For those of us who remember, a gold watch was iconic in the business world as a representation of years of service. After 20 or more years of work at the same company, it was a symbolic gift from employer to employee that demonstrated the company’s appreciation for that loyalty.
Today, workforce longevity is a far cry from the habits of the ‘golden watch’ generation. In 20 years, an employee could have as many as five (or more) different employers and nearly as many careers. Where did the idea of company loyalty go?
According to the Bureau of Labour Statistics, the average tenure for employees is 4.6 years. For employees over age 65, the average was 10 years, and employees under 35 averaged 3 years.
It’s obvious to even the average individual that something has changed, but what? And who’s fault is it? Employment experts take this as an indication that corporate loyalty is dead.
What is loyalty?
There is a distinct difference in the manner that employers and employees view loyalty. For the boomer generation, workplace loyalty meant when you took a job, you put your ‘nose to the grindstone’ and worked until you retired.
You did your job, expected a raise occasionally and primarily assumed that your company was looking out for you. In return, you earned the respect and appreciation of your employer and were “rewarded” with a pension when you retired.
Today’s employees view their jobs differently. Millennials and Gen X were raised during a time when corporations performed mass layoffs, pensions vanished, and unions dissolved. As a result, they have little confidence in long-term work relationships and have been told time and time again that they are responsible for their own future. Contrary to what experts will say, however, this does not mean they aren’t loyal.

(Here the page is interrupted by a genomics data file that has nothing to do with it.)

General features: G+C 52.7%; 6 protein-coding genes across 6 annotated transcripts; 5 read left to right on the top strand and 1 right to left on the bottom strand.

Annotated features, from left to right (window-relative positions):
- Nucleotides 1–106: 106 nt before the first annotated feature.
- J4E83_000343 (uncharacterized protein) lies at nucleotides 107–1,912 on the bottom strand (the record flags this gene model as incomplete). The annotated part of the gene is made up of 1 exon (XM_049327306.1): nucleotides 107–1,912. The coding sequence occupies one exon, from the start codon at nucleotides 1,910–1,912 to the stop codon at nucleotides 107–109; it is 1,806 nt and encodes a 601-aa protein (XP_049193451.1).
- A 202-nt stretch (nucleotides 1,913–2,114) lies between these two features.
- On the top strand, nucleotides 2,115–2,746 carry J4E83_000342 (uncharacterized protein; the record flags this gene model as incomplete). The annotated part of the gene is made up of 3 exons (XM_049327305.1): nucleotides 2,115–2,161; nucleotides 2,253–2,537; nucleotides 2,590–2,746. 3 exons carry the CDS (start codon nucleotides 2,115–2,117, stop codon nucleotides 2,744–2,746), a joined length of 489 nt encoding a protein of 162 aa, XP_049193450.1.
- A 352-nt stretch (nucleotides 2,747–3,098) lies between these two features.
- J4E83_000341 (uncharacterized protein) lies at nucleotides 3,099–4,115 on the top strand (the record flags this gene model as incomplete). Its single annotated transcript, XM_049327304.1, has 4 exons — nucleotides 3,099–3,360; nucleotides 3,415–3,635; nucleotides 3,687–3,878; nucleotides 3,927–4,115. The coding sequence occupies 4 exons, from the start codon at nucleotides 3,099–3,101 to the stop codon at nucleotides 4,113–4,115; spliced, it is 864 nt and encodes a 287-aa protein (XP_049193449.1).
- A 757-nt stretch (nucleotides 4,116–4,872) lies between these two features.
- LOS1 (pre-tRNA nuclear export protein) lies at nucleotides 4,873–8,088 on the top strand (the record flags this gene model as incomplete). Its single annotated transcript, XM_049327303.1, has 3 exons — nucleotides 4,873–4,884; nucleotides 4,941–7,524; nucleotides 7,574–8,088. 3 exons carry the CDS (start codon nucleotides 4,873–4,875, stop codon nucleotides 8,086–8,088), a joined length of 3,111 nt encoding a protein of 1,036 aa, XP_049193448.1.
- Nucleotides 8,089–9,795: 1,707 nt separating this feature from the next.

For this generation of employees, loyalty means something different than simply staying in a job. The employees of today expect to hold a variety of jobs. In fact, many job experts advise employees not to stay at a job for longer than four years, stating that it will make them appear ‘unmotivated’.
For them, corporate loyalty means going full force during their length of employment, and then leaving on good terms when it is time to move on. They demonstrate loyalty by continuing to promote their employer, even referring others to them and may even consider returning later if their career brings them back.
They consider job changing as a rite of passage, and each job is a stepping stone on their journey.
How Can You Inspire Loyalty?
Provide inspiration, care, bring them along on the journey. Today’s employees want to feel as though their work matters, their personality, and skills are important, valued and they can contribute to corporate goals. They need to feel part of something larger than just their day-to-day job. Help them to see the larger picture for their efforts and encourage them to engage in the company beyond their department.
Employees today expect their jobs to work around their lives. They may want to schedule their shift around their child’s school schedule or be available to work a non-traditional schedule. With the rise of mobile workplace options, your employee may be located halfway around the world, or on the other side of the state.
This provides them with many more options than previous generations have had. By affording them flexible schedule options, they’ll be more willing to press in at times of greater need.
One of the greatest draws to changing jobs is the opportunity to tackle a new challenge. It’s why today’s employees think nothing of moving across the country (or around the world) to start a new job. Introduce variety to keep your employees engaged and inspired, and they’ll be more likely to stay longer in their position.
Company loyalty may not look the same as it did in previous generations, but it is still very much alive. Want to see loyalty from your employees? Show loyalty and be a company worth being loyal toward.